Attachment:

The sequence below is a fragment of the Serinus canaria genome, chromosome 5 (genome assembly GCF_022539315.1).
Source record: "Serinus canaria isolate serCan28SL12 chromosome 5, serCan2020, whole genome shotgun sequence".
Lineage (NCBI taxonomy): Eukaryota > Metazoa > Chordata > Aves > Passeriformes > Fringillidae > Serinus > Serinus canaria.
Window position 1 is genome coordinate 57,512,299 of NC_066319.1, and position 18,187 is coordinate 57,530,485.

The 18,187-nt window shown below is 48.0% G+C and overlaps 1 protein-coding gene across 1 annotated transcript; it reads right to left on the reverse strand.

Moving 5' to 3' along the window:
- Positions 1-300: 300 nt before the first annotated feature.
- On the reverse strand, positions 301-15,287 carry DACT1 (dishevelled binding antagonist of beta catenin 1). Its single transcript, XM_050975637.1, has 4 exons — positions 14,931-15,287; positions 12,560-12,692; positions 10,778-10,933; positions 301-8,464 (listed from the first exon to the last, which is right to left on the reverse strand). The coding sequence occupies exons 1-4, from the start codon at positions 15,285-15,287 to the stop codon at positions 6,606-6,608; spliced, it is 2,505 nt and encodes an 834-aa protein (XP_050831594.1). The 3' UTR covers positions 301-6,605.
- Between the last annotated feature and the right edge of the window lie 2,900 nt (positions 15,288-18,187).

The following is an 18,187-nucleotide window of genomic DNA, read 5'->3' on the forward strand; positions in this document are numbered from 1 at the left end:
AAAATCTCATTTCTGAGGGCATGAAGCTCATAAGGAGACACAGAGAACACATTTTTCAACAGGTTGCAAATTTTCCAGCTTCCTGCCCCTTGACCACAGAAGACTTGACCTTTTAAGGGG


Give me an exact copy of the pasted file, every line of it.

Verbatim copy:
The sequence below is a fragment of the Serinus canaria genome, chromosome 5 (genome assembly GCF_022539315.1).
Source record: "Serinus canaria isolate serCan28SL12 chromosome 5, serCan2020, whole genome shotgun sequence".
Lineage (NCBI taxonomy): Eukaryota > Metazoa > Chordata > Aves > Passeriformes > Fringillidae > Serinus > Serinus canaria.
Window position 1 is genome coordinate 57,512,299 of NC_066319.1, and position 18,187 is coordinate 57,530,485.

The 18,187-nt window shown below is 48.0% G+C and overlaps 1 protein-coding gene across 1 annotated transcript; it reads right to left on the reverse strand.

Moving 5' to 3' along the window:
- Positions 1-300: 300 nt before the first annotated feature.
- On the reverse strand, positions 301-15,287 carry DACT1 (dishevelled binding antagonist of beta catenin 1). Its single transcript, XM_050975637.1, has 4 exons — positions 14,931-15,287; positions 12,560-12,692; positions 10,778-10,933; positions 301-8,464 (listed from the first exon to the last, which is right to left on the reverse strand). The coding sequence occupies exons 1-4, from the start codon at positions 15,285-15,287 to the stop codon at positions 6,606-6,608; spliced, it is 2,505 nt and encodes an 834-aa protein (XP_050831594.1). The 3' UTR covers positions 301-6,605.
- Between the last annotated feature and the right edge of the window lie 2,900 nt (positions 15,288-18,187).

The following is an 18,187-nucleotide window of genomic DNA, read 5'->3' on the forward strand; positions in this document are numbered from 1 at the left end:
AAAATCTCATTTCTGAGGGCATGAAGCTCATAAGGAGACACAGAGAACACATTTTTCAACAGGTTGCAAATTTTCCAGCTTCCTGCCCCTTGACCACAGAAGACTTGACCTTTTAAGGGG